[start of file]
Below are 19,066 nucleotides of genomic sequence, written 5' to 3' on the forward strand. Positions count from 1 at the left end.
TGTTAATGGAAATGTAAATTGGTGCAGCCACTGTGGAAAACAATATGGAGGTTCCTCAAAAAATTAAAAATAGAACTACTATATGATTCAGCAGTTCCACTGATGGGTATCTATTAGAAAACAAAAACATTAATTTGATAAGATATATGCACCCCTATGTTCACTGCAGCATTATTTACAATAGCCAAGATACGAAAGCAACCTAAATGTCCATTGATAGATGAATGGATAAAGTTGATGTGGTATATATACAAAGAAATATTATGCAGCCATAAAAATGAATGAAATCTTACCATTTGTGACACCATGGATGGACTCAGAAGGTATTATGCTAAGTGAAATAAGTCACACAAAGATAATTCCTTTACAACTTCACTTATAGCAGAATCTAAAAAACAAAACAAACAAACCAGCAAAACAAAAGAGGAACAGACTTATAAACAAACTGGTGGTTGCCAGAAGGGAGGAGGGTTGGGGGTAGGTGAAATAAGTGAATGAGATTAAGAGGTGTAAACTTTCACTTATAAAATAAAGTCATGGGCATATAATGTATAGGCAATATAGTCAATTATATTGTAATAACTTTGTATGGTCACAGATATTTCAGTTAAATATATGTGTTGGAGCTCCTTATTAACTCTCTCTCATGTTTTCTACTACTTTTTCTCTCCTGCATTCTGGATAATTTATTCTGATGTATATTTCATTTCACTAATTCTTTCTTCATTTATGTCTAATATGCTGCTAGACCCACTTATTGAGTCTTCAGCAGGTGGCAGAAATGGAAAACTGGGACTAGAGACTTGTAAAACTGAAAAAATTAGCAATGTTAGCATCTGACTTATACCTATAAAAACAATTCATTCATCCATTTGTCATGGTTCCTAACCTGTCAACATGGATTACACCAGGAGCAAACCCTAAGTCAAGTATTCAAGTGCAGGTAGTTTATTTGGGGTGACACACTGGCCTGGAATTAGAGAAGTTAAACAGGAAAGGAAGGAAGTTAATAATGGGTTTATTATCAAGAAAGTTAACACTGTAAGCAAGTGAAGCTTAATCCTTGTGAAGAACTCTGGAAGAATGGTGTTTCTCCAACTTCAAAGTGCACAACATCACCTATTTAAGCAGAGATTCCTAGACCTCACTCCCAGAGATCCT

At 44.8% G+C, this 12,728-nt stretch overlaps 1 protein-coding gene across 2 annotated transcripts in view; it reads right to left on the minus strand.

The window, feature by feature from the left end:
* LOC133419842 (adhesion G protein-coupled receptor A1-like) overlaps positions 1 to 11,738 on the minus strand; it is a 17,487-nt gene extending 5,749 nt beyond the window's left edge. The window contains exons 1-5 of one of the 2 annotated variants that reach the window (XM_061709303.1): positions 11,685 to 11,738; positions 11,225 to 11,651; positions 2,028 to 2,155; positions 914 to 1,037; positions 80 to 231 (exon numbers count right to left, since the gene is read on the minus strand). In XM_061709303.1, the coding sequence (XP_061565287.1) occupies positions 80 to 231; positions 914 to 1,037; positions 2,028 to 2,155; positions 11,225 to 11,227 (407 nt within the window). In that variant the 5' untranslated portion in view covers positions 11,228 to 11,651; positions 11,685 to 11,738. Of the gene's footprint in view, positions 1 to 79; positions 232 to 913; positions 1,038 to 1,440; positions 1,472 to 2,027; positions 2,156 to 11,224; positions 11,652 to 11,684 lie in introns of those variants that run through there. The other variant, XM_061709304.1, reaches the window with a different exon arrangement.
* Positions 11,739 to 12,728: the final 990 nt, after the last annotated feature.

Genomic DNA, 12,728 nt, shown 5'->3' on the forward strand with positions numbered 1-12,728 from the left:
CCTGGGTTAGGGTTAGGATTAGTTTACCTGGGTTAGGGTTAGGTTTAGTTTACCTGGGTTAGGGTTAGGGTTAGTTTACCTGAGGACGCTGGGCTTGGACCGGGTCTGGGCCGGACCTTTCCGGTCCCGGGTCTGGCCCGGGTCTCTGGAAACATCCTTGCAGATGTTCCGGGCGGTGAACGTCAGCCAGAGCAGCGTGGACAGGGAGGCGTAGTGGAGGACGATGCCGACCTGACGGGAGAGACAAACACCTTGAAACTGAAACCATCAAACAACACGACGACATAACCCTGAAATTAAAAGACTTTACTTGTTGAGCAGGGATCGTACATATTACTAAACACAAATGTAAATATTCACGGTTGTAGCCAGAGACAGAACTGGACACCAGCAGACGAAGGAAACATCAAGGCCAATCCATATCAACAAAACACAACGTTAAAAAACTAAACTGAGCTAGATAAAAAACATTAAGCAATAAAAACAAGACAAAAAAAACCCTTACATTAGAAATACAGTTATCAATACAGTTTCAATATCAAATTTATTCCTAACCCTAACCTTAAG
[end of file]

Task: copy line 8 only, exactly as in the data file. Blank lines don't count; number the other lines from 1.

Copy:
CCTGGGTTAGGGTTAGGATTAGTTTACCTGGGTTAGGGTTAGGTTTAGTTTACCTGGGTTAGGGTTAGGGTTAGTTTACCTGAGGACGCTGGGCTTGGACCGGGTCTGGGCCGGACCTTTCCGGTCCCGGGTCTGGCCCGGGTCTCTGGAAACATCCTTGCAGATGTTCCGGGCGGTGAACGTCAGCCAGAGCAGCGTGGACAGGGAGGCGTAGTGGAGGACGATGCCGACCTGACGGGAGAGACAAACACCTTGAAACTGAAACCATCAAACAACACGACGACATAACCCTGAAATTAAAAGACTTTACTTGTTGAGCAGGGATCGTACATATTACTAAACACAAATGTAAATATTCACGGTTGTAGCCAGAGACAGAACTGGACACCAGCAGACGAAGGAAACATCAAGGCCAATCCATATCAACAAAACACAACGTTAAAAAACTAAACTGAGCTAGATAAAAAACATTAAGCAATAAAAACAAGACAAAAAAAACCCTTACATTAGAAATACAGTTATCAATACAGTTTCAATATCAAATTTATTCCTAACCCTAACCTTAAG